To play the perfect match. You know, that match where you don’t mess up a single shot. Alas, I know it’s impossible!

There is a lot of pressure on you: does it bother you?
Once you have reached a certain level, pressure is inevitable, so it’s best to try and enjoy it. If you can’t, there is no point in thinking of winning Wimbledon or the French Open. At any rate, the greatest pressure I feel is that which I place myself under: I have high expectations for my career as a tennis player.

You lived through the war which affected Serbia and Kosovo in the late 90s: what do you remember of that time?
They were hard times. I wasn’t far from this hotel when the building behind us collapsed under the bombing. I was only 12, but I understood exactly what was going on. Obviously training was very difficult: we had to do it between 7 and 9 in the morning, since from midday onwards, the bombing would start and not stop until the next morning.

You even had to escape to Switzerland in order to pursue your career
I met my manager, Dan Holzmann, four years ago. My previous manager showed him my portfolio and he decided to help me. He was an important businessman and recognized that I had talent and the potential to become famous. He works in Basel, so naturally we moved to Switzerland. It’s a peaceful life over there – Federer lives there and nobody ever bothers him, so imagine how it is for me!

In Belgrade, on the other hand, can you still go out without being assailed by fans?
Certainly I’m well known, you could say that, and some fans are even rather affectionate. Some players say that they don’t like the attention but that’s not true of me, I love it, it’s wonderful to have fans. Nonetheless, for me, the best part is being a role model for young girls who have just started playing tennis.

What is the atmosphere like on the female circuit?
There is a lot of rivalry. They are always scrutinising your clothes, your appearance. There is a lot of jealousy, and I don’t think that there is any true friendship within the circuit. I try to look my best, but let’s not exaggerate, I’m not like those players who make themselves up before going on court. It always makes me wonder, ‘do you know that you’re about to sweat heavily, and all that make-up will run?’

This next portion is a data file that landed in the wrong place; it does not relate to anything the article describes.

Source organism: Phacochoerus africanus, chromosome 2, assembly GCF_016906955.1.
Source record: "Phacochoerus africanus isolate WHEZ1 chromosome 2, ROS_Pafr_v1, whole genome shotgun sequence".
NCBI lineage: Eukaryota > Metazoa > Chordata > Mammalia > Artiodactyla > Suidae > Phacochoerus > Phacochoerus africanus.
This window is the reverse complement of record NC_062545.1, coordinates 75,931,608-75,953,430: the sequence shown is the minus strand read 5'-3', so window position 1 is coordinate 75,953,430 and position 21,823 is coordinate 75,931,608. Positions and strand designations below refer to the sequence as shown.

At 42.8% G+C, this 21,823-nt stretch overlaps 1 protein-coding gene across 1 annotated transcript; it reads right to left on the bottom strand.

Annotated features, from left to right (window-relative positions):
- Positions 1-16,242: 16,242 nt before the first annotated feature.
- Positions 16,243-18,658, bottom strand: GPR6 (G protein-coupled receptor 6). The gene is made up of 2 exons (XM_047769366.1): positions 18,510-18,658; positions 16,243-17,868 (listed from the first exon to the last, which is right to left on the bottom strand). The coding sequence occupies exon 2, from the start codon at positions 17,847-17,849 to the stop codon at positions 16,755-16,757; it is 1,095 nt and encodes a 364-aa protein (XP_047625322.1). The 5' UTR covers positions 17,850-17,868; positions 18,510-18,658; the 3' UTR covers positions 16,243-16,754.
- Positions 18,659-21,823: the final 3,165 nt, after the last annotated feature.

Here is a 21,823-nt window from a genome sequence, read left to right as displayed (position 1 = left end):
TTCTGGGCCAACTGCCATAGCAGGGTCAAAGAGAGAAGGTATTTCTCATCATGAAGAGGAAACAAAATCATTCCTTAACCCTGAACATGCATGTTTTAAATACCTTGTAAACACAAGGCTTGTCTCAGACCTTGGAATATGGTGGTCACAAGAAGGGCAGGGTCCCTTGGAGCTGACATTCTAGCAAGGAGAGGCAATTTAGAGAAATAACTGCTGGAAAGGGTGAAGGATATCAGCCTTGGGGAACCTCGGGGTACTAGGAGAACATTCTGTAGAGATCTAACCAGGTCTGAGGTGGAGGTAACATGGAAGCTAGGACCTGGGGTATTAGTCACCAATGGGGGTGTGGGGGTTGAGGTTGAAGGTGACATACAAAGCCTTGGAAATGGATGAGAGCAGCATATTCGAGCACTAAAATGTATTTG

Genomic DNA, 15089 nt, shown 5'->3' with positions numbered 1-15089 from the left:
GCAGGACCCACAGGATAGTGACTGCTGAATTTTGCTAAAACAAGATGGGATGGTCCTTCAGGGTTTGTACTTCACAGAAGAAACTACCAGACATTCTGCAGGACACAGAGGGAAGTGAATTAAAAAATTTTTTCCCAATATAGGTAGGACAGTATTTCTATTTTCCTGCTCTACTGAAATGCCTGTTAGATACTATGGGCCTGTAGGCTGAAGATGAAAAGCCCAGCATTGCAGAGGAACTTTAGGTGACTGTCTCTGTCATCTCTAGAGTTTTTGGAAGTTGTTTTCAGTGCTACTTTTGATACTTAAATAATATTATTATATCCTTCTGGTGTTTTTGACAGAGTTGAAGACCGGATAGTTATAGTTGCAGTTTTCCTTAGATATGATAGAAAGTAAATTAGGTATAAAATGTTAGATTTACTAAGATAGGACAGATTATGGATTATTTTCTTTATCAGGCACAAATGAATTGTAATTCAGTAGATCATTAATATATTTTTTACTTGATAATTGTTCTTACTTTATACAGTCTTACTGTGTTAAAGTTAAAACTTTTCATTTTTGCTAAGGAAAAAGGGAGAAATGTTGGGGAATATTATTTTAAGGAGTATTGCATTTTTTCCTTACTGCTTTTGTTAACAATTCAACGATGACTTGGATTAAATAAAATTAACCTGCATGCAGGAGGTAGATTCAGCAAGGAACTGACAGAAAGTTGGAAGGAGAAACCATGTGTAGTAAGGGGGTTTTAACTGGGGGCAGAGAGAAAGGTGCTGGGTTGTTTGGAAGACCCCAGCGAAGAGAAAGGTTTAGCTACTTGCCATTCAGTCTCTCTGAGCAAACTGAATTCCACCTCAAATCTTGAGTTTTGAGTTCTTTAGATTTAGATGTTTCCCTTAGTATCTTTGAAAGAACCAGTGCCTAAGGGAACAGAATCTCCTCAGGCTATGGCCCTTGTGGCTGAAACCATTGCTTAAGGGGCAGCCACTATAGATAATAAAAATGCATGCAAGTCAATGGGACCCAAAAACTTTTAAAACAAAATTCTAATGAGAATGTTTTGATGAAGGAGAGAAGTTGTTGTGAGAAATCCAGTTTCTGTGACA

You ended the season near the Top 10: what have you learned from your first year playing in the big league?
That you have to search for perfection even though it doesn’t exist. I didn’t have a coach for a few months which was a learning curve. Many players have a boyfriend as a coach, but I prefer to do it on my own. I’ve matured and I’m ready to aim high.

So have you found ‘the one’?
I already share many aspects of my life with people I don’t know, so let’s at least leave that part secret.

So there is someone! I’ve been told he might be a tennis player…
Dad (she calls to her father to end the interview)!

Personal Details:

Ana Ivanovic was born in Belgrade on 6th November 1987. She is 1m 83cm tall and weighs 73kg. During her career she has won two Sony Ericsson WTA Tour tournaments, one in Canberra in 2005, the other in Montreal this year. She reached the finals of the junior Wimbledon tournament in 2004 and the quarterfinals of the 2005 Roland Garros. She began playing when she was five and her current trainer is the Australian David Taylor. She is very superstitious: she only bounces the ball once before serving and won’t walk on the lines of the court. She was chosen as "Miss Fed Cup 2006 for the Euro/Africa Zone" and has one brother (Milos, 15) who plays basketball.